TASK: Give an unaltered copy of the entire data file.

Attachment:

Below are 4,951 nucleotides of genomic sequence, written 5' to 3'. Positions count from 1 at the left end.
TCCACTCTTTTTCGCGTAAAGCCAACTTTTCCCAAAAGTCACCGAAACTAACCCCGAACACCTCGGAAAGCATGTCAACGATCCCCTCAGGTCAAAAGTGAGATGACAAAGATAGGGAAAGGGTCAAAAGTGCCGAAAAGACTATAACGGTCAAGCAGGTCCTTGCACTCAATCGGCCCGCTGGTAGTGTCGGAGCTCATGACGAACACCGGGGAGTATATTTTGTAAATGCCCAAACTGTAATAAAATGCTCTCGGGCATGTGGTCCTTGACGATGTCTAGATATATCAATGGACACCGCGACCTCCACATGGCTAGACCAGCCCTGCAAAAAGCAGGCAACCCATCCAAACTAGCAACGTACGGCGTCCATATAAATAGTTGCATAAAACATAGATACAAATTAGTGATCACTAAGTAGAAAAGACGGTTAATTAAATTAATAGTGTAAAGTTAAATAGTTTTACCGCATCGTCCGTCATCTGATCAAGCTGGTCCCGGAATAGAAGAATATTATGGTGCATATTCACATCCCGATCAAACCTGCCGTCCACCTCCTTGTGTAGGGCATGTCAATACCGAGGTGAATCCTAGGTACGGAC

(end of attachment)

Below are 4,951 nucleotides of genomic sequence, written 5' to 3'. Positions count from 1 at the left end.
TCCACTCTTTTTCGCGTAAAGCCAACTTTTCCCAAAAGTCACCGAAACTAACCCCGAACACCTCGGAAAGCATGTCAACGATCCCCTCAGGTCAAAAGTGAGATGACAAAGATAGGGAAAGGGTCAAAAGTGCCGAAAAGACTATAACGGTCAAGCAGGTCCTTGCACTCAATCGGCCCGCTGGTAGTGTCGGAGCTCATGACGAACACCGGGGAGTATATTTTGTAAATGCCCAAACTGTAATAAAATGCTCTCGGGCATGTGGTCCTTGACGATGTCTAGATATATCAATGGACACCGCGACCTCCACATGGCTAGACCAGCCCTGCAAAAAGCAGGCAACCCATCCAAACTAGCAACGTACGGCGTCCATATAAATAGTTGCATAAAACATAGATACAAATTAGTGATCACTAAGTAGAAAAGACGGTTAATTAAATTAATAGTGTAAAGTTAAATAGTTTTACCGCATCGTCCGTCATCTGATCAAGCTGGTCCCGGAATAGAAGAATATTATGGTGCATATTCACATCCCGATCAAACCTGCCGTCCACCTCCTTGTGTAGGGCATGTCAATACCGAGGTGAATCCTAGGTACGGAC